3. Improve The Water Quality
These are the ideal water conditions for angelfish:
- Temperature: 78-84 °F (25-29 °C)
- pH: 6.8-7.8
- Water hardness: 3-8 dKH (54-145 ppm)
- Ammonia & nitrites: 0 ppm
- Nitrates: <20 ppm
To measure the ammonia, nitrates, nitrites, and pH, I personally use the API Water Test Kit (link to Amazon). That bundle is extremely accurate and brings the results within a few minutes. It also lasts for eight hundred measures, making it highly cost-effective.
When it comes to ammonia, everything above 0.25 may kill your fish. To overcome it, all you have to do is to perform regular water changes. I personally change 15 to 20 percent of the water weekly.
If the ammonia refuses to go down even after a water change, I suggest considering water conditions, such as the Seachem Prime (link to Amazon). If you are new to this, please check this article, where I discussed how to use water conditioners and how much to put from each one.
Here are a few other quick tips that will help you get more suitable water conditions for angelfish:
- Add sufficient plants and decorations to create hiding spots. Live plants like the amazon sword are better than their artificial counterparts.
- Add a filter whose strength matches the tank size.
- Angelfish require at least 20 gallons. Avoid overcrowding by all means.
- Vacuum the substrate routinely.
- Check your water source of choice to identify the water’s makeup before using it to perform a water change. You don’t want the water source to add toxins to the tank. Some water sources are better than others.
4. Consider An Automatic Feeder
If your angelfish is swimming at the top because it’s hungry, don’t add food to the aquarium, not unless you keep forgetting to feed the fish. Some aquarists don’t feed their fish on time.
But if you feed your angelfish twice a day every single day, don’t give it food simply because it has started swimming at the top. You will overfeed the creature, which is terrible because it can cause all manner of illnesses, including swim bladder disease.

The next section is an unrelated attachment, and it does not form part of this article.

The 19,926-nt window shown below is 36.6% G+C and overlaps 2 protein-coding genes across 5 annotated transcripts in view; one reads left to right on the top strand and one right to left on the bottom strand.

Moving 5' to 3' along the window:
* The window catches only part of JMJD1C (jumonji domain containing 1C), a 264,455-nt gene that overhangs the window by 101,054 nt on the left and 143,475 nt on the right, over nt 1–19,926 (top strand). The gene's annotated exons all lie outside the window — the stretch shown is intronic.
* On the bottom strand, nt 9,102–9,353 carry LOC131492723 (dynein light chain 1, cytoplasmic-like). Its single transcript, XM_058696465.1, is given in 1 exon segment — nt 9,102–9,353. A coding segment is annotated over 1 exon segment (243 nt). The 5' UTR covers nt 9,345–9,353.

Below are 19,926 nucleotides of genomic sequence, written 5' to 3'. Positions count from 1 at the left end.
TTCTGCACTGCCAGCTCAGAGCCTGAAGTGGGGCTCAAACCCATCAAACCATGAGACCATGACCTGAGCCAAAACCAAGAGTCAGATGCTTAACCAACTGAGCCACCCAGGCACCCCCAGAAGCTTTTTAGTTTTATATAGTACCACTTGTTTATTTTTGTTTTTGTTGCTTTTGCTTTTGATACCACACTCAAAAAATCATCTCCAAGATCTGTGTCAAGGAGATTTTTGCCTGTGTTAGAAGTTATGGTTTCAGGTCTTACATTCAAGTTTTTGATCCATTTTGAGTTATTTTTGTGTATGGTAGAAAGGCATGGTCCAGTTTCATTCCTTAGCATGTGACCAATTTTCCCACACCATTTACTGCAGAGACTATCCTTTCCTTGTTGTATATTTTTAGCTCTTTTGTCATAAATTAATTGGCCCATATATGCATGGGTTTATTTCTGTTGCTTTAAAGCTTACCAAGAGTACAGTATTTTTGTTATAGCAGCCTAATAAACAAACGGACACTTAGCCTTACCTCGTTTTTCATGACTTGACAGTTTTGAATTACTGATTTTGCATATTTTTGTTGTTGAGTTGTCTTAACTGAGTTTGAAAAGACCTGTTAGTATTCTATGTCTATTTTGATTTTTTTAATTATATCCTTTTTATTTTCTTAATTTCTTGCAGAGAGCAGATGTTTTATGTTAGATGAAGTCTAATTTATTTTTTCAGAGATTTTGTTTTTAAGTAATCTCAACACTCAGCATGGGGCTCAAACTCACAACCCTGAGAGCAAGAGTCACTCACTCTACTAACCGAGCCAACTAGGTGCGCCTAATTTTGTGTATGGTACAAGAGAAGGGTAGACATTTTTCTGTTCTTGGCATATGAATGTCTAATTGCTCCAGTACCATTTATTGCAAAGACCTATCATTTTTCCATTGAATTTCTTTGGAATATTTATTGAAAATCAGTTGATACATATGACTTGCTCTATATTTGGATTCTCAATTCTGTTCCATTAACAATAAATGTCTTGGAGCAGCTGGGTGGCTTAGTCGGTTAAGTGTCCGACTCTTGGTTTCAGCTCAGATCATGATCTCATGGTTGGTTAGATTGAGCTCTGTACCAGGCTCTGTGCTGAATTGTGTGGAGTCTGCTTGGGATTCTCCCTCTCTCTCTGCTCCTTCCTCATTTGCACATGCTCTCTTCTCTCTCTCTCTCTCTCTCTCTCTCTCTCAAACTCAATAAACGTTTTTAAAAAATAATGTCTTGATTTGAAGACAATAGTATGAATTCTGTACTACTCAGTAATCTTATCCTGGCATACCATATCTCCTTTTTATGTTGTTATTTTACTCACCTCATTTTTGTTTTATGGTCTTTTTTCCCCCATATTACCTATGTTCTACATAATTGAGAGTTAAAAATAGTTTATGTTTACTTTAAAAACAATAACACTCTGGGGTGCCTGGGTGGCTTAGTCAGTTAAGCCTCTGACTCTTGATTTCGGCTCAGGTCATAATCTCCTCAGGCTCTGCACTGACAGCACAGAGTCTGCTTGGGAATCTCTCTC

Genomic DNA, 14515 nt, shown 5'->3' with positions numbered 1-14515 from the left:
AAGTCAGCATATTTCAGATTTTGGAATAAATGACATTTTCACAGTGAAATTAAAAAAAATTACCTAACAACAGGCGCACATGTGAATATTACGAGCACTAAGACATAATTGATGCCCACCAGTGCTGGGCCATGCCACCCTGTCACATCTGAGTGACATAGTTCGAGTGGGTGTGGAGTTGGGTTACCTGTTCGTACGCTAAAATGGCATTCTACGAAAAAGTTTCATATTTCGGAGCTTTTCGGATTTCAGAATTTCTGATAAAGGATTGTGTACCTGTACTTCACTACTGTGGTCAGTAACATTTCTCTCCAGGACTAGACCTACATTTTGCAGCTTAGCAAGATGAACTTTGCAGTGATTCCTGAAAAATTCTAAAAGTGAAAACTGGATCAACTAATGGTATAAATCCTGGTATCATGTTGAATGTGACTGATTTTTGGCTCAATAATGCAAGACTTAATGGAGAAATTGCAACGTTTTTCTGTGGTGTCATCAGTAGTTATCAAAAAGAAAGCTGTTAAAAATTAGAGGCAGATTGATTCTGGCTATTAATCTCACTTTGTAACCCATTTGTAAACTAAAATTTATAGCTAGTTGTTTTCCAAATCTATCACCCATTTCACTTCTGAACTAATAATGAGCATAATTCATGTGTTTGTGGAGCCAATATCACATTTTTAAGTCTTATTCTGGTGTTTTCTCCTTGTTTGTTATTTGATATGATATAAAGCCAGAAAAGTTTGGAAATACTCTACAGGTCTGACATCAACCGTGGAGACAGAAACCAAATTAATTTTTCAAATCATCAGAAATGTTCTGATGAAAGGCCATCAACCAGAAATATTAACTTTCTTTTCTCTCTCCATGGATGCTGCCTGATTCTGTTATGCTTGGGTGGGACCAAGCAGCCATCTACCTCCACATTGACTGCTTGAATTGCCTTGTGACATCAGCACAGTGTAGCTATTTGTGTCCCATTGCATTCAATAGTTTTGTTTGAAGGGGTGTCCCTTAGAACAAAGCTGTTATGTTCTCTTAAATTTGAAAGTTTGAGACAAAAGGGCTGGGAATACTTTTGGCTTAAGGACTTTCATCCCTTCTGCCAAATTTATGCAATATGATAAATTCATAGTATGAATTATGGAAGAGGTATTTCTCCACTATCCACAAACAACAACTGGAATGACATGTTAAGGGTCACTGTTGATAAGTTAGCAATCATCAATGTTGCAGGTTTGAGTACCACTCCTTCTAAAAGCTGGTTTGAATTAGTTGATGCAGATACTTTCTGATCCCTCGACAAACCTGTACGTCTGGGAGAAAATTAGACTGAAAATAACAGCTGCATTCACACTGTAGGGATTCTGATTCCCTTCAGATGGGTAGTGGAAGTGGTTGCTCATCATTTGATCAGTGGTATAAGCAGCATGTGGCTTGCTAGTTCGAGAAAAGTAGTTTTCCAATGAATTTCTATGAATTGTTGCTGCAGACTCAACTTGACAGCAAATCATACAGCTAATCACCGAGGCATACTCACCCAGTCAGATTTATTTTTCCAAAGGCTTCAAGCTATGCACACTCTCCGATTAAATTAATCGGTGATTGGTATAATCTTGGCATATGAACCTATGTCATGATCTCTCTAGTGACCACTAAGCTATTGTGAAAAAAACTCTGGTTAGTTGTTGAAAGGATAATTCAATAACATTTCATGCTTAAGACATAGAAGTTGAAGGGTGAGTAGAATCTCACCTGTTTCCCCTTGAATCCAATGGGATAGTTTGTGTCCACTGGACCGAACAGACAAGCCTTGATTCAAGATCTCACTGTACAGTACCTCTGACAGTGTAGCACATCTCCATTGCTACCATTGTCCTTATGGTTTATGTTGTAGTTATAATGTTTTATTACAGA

If you can’t remember whether or not you fed your fish, add an automatic feeder. I personally recommend the Zacro Automatic Fish Feeder (link to Amazon). Once you fill it with food and program it, the device will give your angelfish the correct quantity of food at the same time every day. This prevents overfeeding and underfeeding.
Automatic feeders are perfect for beginners because beginners are more likely to feed angelfish that stay at the top. They don’t yet know that you can’t feed a fish simply because it keeps asking for food.
Why Do Angelfish Stay At The Top After A Water Change?
If you noticed that your angelfish stays at the top, particularly after a water change, you have three primary concerns, namely:
- Temperature – If the new water is too hot or too cold, it will alter the tank’s temperature. The angelfish will run to the top to escape the extreme temperatures.
- Toxins – If the new water adds toxins like chlorine and lead, the angelfish will try to escape the poisonous effects of these elements by staying at the top. To check these, you can use the 16 in 1 Drinking Water Test Kit (link to Amazon).
- Volume – Fish hate drastic changes. They want stable conditions. If the water change is too large, the stress and discomfort will compel the angelfish to run to the top.
Most angelfish swim at the top due to a swim bladder disease. That condition can be treated with the right combination of therapies. The first step would be making a large water change. Then, let your angelfish fast for a couple of days.
You can feed it peeled peas to lubricate its digestive tract. Then, you need to improve the water quality to provide the angelfish with a healthy balance of water parameters. That includes the temperature, ammonia, nitrates, nitrites, and pH.